Impaired lung function and mortality in Eastern Europe: results from multi-centre cohort study

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Publikace nespadá pod Ústav výpočetní techniky, ale pod Přírodovědeckou fakultu. Oficiální stránka publikace je na webu muni.cz.

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SARYCHEVA Tatyana Vladimirovna CAPKOVA Nadezda PAJAK Andrzej MALYUTINA Sofia SIMONOVA Galina TAMOSIUNAS Abdonas BOBÁK Martin PIKHART Hynek

Rok publikování 2022
Druh Článek v odborném periodiku
Časopis / Zdroj BMJ OPEN RESPIRATORY RESEARCH
Fakulta / Pracoviště MU

Přírodovědecká fakulta

Citace
www https://respiratory-research.biomedcentral.com/articles/10.1186/s12931-022-02057-y
Doi http://dx.doi.org/10.1186/s12931-022-02057-y
Klíčová slova Forced expiratory volume in one second; Pulmonary function test; Cohort study; Mortality
Přiložené soubory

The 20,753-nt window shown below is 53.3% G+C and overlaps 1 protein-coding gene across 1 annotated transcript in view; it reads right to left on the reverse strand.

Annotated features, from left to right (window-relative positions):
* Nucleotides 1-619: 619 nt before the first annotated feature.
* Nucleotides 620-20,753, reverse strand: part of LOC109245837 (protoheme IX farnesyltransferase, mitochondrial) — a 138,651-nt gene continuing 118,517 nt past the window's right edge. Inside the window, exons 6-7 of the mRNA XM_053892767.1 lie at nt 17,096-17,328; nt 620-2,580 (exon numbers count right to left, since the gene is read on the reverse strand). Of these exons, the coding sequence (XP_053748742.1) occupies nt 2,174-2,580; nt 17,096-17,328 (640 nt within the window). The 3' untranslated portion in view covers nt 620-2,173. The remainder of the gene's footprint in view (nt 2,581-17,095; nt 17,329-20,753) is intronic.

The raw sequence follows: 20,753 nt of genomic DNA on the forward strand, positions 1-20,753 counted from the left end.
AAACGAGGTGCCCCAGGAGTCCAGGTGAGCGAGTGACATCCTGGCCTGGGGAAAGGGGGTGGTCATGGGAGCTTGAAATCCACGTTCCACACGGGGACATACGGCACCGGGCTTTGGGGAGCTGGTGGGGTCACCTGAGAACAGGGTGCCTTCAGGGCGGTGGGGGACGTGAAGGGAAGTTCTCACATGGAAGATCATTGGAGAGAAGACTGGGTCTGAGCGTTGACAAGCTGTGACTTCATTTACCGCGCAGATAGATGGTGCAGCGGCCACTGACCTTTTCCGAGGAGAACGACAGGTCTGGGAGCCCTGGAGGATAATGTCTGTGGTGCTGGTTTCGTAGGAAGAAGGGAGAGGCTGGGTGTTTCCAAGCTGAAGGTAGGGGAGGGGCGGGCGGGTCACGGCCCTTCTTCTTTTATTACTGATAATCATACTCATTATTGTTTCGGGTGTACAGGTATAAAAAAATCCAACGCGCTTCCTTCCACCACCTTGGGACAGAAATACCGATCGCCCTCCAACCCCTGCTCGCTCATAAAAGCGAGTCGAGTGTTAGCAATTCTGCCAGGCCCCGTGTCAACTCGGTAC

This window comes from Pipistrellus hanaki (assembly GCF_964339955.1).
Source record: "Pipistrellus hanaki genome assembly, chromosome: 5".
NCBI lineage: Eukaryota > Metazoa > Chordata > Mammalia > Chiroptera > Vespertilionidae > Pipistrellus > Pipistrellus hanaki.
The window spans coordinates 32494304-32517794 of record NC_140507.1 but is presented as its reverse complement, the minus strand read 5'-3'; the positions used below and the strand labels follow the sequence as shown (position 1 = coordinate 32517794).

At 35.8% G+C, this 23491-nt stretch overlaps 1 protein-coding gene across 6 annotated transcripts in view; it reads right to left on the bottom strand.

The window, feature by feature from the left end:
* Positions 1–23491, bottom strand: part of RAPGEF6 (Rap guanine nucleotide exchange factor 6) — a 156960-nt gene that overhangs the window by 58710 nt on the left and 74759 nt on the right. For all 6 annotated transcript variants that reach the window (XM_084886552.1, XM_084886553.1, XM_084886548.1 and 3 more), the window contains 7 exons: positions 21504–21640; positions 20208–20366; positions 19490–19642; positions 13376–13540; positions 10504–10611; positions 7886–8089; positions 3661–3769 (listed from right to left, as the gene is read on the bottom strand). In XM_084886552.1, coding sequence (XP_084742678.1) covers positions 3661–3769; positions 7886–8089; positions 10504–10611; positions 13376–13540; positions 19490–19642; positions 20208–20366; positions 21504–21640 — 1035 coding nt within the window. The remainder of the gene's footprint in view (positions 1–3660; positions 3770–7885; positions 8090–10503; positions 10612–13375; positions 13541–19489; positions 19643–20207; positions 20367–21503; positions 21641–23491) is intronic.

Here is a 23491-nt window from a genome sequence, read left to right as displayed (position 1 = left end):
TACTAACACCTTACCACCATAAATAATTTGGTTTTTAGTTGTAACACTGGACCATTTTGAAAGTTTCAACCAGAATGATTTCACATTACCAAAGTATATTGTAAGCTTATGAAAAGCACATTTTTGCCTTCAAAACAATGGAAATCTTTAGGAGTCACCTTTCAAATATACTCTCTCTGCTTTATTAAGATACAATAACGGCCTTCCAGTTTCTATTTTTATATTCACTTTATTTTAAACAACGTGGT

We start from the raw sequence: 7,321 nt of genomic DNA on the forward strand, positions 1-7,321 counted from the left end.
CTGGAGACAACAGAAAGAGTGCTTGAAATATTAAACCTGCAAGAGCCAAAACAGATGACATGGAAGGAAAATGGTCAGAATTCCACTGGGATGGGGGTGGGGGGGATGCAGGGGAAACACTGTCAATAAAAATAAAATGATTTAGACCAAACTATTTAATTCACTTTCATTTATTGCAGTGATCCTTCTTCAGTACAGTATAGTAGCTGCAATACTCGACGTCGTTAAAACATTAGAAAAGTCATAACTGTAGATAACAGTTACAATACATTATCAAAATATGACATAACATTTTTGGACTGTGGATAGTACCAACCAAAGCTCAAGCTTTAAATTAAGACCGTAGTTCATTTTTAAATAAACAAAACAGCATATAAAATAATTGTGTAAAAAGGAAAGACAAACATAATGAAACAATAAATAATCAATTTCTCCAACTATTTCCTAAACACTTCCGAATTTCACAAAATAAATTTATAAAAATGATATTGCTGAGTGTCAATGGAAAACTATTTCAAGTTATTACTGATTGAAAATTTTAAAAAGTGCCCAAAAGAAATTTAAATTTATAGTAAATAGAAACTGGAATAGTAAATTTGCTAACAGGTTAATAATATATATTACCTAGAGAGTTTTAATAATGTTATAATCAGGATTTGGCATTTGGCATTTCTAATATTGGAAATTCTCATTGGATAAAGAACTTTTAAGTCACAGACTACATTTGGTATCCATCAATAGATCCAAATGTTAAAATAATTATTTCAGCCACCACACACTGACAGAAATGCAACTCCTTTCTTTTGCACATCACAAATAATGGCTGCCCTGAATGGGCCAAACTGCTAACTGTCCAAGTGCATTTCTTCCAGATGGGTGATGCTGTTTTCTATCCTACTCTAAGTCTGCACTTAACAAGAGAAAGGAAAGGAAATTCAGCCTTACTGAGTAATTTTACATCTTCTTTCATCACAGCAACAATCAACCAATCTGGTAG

Popis Background The association between impaired lung function and mortality has been well documented in the general population of Western European countries. We assessed the risk of death associated with reduced spirometry indices among people from four Central and Eastern European countries. Methods This prospective population-based cohort includes men and women aged 45-69 years, residents in urban settlements in Czech Republic, Poland, Russia and Lithuania, randomly selected from population registers. The baseline survey in 2002-2005 included 36,106 persons of whom 24,993 met the inclusion criteria. Cox proportional hazards models were used to estimate the hazard ratios of mortality over 11-16 years of follow-up for mild, moderate, moderate-severe and very severe lung function impairment categories. Results After adjusting for covariates, mild (hazard ratio (HR): 1.25; 95% CI 1.15-1.37) to severe (HR: 3.35; 95% CI 2.62-4.27) reduction in FEV1 was associated with an increased risk of death according to degree of lung impairment, compared to people with normal lung function. The association was only slightly attenuated but remained significant after exclusion of smokers and participants with previous history of respiratory diseases. The HRs varied between countries but not statistically significant; the highest excess risk among persons with more severe impairment was seen in Poland (HR: 4.28, 95% CI 2.14-8.56) and Lithuania (HR: 4.07, 95% CI 2.21-7.50). Conclusions Reduced FEV1 is an independent predictor of all-cause mortality, with risk increasing with the degree of lung function impairment and some country-specific variation between the cohorts.
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